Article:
One of the most desirable instruments in the RF engineer’s arsenal is a vector network analyzer. It gives you the ability to directly measure all of the key parameters of two-port networks, such as gain and return loss. The one I’m building was conceived by Paul Kiciak, N2PK. He’s a very talented RF engineer and has given the amateur community an amazing new capability. There is a group for the N2PK VNA (membership required). There, you can see info from many happy builders.

It’s based on a pair of DDS generators (RF and LO) and a direct-conversion, or zero-IF, detector with a 24-bit ADC. It’s a unique approach that is simple and yet offers absolute accuracy and dynamic range equal to or better than commercial analyzers over its 60 MHz range. A transverter may be added to expand the frequency range. For now, I’ll stick with the basic unit.

The instrument itself contains no intelligence; rather, a PC talks directly to the hardware via SPI and digital I/O bits via a parallel port connection. Mine has a USB interface, designed by G8KBB, and available commercially from Elrasoft. I usually run my own application software on my trusty MacBook.


Vector Network Analyzer

About My Build

The PC board I’m using contains two detectors, which will support a full S parameter test set. Even without the test set, this enables simultaneous measurement of, for instance, gain and input return loss. The board is available from Ivan Makarov, VE3IVM. Ivan’s site contains also a great deal of practical information on the VNA.

Features of my particular VNA include:

• Dual detectors

• Ovenized main VNA board

• USB interface

• RF output switching and step attenuator to support full S-parameter test set

• External 12 VDC power

• Front-panel accessory power jack to support external amplifiers, etc.

• Machined and anodized aluminum enclosure


Since I have a basic machine shop, I enjoy fabricating mechanical parts for my projects, so I decided to make a heavy aluminum enclosure for the VNA. Walls are .375” 6061-T6, the bottom plate is .125”, and the cover is .063”. Parts were anodized black through the help of a local machine shop that we do business with. The owner was wiling to add my small batch of parts to a bigger job gong to the platers, so the work only cost me a bottle of Merlot. When anodizing, you can ask them to mask off parts where you want to maintain electrical contact, including the inside of tapped holes.

Reflection bridges, also built on boards supplied by VE3IVM, are fitted to small machined housings. This adds mechanical reinforcement to the end-launch SMA connectors and provides a bit of shielding. I tried out a silkscreening kit (StencilPro) for the labels on this, with mixed results. Using their finest mesh yields clear edges on text down to about 9 point, but there are some clogging problems during developing that I was never able to overcome. Also, the kinds of stenciling inks available to the amateur are not as resistant to wear as the commercial stuff, which is incredibly expensive. So I’ll be “sticking” with labels for now.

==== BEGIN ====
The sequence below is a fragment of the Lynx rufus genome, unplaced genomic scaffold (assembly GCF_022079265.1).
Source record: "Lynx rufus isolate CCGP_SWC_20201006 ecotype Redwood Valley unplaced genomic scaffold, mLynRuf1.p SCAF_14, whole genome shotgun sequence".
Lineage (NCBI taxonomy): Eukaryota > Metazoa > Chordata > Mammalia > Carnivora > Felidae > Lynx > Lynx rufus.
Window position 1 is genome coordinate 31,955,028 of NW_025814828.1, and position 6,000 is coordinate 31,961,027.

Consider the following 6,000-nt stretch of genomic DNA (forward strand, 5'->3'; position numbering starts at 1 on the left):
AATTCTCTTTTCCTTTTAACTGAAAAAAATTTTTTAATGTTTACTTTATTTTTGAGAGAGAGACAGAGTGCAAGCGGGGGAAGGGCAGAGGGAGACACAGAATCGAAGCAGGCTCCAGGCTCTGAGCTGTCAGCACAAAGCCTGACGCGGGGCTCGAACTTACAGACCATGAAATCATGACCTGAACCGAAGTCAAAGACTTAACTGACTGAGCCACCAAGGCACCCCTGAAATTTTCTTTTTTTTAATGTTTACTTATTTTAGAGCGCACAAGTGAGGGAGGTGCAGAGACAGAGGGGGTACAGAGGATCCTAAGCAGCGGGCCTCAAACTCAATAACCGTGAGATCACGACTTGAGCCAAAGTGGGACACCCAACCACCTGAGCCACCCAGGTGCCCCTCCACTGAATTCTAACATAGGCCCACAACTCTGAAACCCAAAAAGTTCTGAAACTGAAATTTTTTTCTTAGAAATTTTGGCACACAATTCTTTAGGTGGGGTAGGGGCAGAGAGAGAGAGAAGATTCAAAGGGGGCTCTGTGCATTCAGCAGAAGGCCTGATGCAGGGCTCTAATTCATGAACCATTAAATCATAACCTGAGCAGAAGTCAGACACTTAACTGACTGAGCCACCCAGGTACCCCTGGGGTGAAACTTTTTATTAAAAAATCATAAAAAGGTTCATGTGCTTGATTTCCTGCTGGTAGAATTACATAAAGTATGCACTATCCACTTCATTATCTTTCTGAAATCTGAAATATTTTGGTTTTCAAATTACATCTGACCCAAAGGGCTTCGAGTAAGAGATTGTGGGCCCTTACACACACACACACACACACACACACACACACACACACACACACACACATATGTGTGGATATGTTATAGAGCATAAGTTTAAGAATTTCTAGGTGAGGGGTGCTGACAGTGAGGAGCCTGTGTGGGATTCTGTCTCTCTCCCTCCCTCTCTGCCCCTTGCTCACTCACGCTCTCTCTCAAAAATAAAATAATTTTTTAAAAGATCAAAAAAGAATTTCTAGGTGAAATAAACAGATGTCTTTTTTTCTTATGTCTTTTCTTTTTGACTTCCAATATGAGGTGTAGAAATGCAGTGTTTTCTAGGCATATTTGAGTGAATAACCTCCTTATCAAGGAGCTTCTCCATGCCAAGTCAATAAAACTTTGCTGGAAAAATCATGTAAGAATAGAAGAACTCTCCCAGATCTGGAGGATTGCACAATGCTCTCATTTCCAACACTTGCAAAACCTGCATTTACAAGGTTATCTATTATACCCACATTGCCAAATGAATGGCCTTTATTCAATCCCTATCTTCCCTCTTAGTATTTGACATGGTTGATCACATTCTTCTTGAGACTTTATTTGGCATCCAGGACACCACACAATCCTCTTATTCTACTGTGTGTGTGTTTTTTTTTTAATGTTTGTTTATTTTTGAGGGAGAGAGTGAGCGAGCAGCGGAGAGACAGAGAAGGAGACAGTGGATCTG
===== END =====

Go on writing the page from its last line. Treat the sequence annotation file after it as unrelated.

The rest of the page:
The bottom plate is Alodined. I got my Alodine materials online from Aircraft Spruce and Specialty Co. but there are certainly other sellers. Preparation starts with sanding with a belt sander, and also some hand wet-sanding with P120 grit silicon carbide paper, followed by a detergent and water wash. Next, the part is cleaned with Metal Prep #79, a phosphoric acid etchant. That has to be thoroughly rinsed in water. While it’s still wet, the part goes directly into the Alodine #1201 Solution. I use a shallow pan with just a few ounces of solution in it for each of these steps, and a wide paintbrush to apply the solution while the part stands on edge. Keep turning the part so the solution runs over it from all directions, otherwise you will get streaking. The Alodine step takes about 10 minutes, and leaves a golden brown color that is conductive with excellent corrosion resistance, even outdoors. It is also an outstanding preparation for painting. I will never make another aluminum part that goes without this treatment, except if it will be anodized. By the way, for anodizing, I sand the parts very carefully to 120 grit and VERY thoroughly wash them. What you see is what you will get; anodizing makes odd scratches and nicks stand out!

Panel labels are white-on-clear, made on a Brother labeler. I have one of their models with USB that allows you to paste in graphical items, like the USB and ground symbols I put on the back.